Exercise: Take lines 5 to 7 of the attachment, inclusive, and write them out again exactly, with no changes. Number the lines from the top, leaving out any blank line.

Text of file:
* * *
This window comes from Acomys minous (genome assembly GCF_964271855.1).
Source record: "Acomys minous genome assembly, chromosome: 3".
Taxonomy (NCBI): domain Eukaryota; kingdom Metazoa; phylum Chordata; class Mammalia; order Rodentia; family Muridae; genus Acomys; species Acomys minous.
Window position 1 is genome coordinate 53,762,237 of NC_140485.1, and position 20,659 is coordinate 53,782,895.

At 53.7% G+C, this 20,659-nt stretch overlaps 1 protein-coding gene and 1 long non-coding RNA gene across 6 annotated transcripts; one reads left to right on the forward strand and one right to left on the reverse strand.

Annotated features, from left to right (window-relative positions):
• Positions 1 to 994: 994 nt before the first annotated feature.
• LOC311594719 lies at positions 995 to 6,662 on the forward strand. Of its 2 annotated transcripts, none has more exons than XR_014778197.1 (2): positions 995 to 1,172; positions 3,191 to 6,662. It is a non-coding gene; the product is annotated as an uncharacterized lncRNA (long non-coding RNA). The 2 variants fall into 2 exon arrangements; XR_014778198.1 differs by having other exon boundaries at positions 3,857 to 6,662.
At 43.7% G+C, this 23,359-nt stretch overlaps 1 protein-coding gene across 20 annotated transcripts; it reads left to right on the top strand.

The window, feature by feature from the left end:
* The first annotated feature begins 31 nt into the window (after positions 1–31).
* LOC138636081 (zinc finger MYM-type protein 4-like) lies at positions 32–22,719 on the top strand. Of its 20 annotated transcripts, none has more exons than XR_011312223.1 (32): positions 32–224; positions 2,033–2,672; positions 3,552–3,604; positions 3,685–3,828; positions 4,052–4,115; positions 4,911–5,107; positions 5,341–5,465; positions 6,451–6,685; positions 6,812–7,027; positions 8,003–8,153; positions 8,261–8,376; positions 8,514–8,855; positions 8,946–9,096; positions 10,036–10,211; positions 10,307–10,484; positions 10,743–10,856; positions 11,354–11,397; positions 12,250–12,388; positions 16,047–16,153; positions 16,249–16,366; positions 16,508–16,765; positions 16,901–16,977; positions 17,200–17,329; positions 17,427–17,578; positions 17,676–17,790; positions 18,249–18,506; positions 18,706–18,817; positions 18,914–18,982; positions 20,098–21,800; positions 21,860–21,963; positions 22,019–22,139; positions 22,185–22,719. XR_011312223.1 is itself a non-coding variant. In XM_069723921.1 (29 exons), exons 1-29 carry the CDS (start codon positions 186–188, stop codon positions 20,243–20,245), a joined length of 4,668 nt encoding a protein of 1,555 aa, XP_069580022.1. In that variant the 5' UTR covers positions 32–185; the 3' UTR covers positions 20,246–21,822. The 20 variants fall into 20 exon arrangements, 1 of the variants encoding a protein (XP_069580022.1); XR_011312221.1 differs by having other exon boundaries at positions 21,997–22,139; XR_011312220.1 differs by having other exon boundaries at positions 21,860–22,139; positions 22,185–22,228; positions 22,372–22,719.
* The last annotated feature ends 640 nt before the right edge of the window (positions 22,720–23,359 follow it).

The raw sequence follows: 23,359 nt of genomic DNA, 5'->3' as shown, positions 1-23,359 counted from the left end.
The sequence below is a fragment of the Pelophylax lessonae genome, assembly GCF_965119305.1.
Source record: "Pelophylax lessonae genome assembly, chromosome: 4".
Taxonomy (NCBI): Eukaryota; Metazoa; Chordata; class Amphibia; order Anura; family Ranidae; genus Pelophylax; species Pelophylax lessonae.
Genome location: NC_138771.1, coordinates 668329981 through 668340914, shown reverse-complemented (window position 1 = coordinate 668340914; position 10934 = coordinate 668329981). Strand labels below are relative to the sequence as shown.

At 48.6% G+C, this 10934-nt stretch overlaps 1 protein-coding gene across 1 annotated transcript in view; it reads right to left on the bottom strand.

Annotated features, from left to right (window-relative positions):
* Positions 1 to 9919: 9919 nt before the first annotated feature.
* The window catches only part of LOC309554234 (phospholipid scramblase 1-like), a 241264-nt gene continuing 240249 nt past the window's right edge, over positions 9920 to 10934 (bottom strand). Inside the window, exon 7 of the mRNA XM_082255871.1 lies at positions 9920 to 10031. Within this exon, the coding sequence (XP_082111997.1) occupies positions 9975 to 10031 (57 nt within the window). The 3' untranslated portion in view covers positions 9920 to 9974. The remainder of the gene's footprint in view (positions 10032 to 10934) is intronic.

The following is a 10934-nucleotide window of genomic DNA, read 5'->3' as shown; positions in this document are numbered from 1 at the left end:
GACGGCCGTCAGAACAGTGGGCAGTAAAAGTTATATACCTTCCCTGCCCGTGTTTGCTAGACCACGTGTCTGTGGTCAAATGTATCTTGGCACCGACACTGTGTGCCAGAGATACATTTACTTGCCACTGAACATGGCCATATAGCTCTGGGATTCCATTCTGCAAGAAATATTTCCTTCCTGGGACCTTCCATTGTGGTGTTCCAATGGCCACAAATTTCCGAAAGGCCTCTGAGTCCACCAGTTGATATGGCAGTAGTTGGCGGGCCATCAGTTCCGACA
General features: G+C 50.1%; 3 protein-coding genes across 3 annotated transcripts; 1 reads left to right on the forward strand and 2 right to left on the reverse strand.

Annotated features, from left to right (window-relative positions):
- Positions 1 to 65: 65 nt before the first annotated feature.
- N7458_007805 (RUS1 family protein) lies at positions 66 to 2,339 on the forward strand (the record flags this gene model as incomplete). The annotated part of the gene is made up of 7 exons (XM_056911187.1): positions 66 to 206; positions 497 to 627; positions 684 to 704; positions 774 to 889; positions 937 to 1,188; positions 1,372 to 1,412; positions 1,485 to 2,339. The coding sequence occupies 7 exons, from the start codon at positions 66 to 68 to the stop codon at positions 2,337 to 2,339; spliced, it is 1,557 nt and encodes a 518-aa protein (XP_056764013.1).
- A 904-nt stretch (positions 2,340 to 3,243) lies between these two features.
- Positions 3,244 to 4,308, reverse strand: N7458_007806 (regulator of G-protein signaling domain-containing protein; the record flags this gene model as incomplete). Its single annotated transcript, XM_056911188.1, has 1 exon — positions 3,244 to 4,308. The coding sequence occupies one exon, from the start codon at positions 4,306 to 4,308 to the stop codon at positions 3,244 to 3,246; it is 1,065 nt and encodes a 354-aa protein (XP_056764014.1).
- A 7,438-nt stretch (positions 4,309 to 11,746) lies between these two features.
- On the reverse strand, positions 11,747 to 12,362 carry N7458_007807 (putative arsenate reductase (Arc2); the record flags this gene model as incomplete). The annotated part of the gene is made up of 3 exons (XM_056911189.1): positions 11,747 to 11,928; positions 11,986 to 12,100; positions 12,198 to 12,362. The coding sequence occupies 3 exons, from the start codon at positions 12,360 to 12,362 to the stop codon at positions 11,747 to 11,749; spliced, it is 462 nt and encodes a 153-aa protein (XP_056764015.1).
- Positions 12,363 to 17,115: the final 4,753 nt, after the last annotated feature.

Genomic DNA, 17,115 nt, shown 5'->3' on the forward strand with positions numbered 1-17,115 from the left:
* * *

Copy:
At 53.7% G+C, this 20,659-nt stretch overlaps 1 protein-coding gene and 1 long non-coding RNA gene across 6 annotated transcripts; one reads left to right on the forward strand and one right to left on the reverse strand.

Annotated features, from left to right (window-relative positions):
• Positions 1 to 994: 994 nt before the first annotated feature.